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Protocols in ecological and environmental plant physiology


Article << Previous     |     Next >>   Contents Vol 33(2)

Cell wall disassembly in ripening fruit

David A. Brummell

New Zealand Institute for Crop and Food Research Ltd., Food Industry Science Centre, Batchelar Road, Palmerston North, 5301, New Zealand. Email: BrummellD@crop.cri.nz
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Fruit softening during ripening involves a coordinated series of modifications to the polysaccharide components of the primary cell wall and middle lamella, resulting in a weakening of the structure. Degradation of polysaccharides and alterations in the bonding between polymers cause an increase in cell separation and a softening and swelling of the wall, which, combined with alterations in turgor, bring about fruit softening and textural changes. A wide range in the extent of cell wall pectic modifications has been observed between species, whereas the depolymerisation of xyloglucan is relatively limited and more consistent. The earliest events to be initiated are usually a loss of pectic galactan side chains and the depolymerisation of matrix glycans, which may begin before ripening, followed by a loss of pectic arabinan side chains and pectin solubilisation. The depolymerisation of pectins may begin during early to mid-ripening, but is usually most pronounced late in ripening. However, some of these events may be absent or occur at very low levels in some species. Cell wall swelling may be related to a loosening of the xyloglucan–cellulose network and to pectin solubilisation, and these processes combined with the loss of pectic side chains increase wall porosity. An increase in wall porosity later in ripening may allow increased access of degradative enzymes to their substrates.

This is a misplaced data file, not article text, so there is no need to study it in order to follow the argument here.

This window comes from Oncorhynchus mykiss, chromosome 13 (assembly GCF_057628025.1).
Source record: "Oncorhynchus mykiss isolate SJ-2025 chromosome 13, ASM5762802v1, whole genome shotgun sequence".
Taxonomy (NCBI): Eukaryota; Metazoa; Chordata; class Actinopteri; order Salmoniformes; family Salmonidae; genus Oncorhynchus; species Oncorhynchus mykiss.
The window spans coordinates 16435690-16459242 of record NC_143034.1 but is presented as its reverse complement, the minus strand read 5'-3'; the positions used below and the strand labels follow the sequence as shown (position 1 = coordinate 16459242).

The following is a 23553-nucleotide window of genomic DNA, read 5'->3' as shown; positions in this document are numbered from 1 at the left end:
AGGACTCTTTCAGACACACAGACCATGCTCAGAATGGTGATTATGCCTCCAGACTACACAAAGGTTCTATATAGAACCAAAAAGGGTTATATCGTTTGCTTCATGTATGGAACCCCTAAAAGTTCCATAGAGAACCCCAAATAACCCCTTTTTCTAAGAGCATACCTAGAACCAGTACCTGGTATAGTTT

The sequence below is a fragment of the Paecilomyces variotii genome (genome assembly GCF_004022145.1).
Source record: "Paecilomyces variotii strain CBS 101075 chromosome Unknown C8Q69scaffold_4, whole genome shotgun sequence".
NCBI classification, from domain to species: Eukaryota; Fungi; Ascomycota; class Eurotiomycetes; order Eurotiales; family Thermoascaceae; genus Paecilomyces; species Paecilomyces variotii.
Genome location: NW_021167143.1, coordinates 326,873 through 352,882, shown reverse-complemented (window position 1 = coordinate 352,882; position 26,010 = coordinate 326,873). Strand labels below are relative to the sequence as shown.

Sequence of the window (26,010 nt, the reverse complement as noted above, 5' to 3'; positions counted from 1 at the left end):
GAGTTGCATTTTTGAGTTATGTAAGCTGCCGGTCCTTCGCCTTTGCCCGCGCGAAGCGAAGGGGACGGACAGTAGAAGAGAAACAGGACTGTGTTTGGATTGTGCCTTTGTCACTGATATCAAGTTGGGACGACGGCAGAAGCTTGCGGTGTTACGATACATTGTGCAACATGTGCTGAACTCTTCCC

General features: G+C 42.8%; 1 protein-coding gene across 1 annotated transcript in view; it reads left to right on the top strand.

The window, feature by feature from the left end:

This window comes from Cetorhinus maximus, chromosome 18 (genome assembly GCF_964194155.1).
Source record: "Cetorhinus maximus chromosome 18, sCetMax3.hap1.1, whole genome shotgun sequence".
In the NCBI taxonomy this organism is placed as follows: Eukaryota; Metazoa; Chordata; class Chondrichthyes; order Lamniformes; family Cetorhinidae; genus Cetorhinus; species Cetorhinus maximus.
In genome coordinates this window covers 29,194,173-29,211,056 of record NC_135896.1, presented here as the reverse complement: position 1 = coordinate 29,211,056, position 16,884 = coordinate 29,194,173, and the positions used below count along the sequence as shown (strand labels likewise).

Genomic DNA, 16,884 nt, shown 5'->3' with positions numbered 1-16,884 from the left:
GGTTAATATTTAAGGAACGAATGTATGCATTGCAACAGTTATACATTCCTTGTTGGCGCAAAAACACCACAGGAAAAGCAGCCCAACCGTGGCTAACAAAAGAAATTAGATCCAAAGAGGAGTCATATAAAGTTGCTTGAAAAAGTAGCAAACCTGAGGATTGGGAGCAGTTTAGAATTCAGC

Keywords: cell wall polysaccharides, fruit softening, fruit texture, matrix glycan depolymerisation, pectin depolymerisation, pectin solubilisation.

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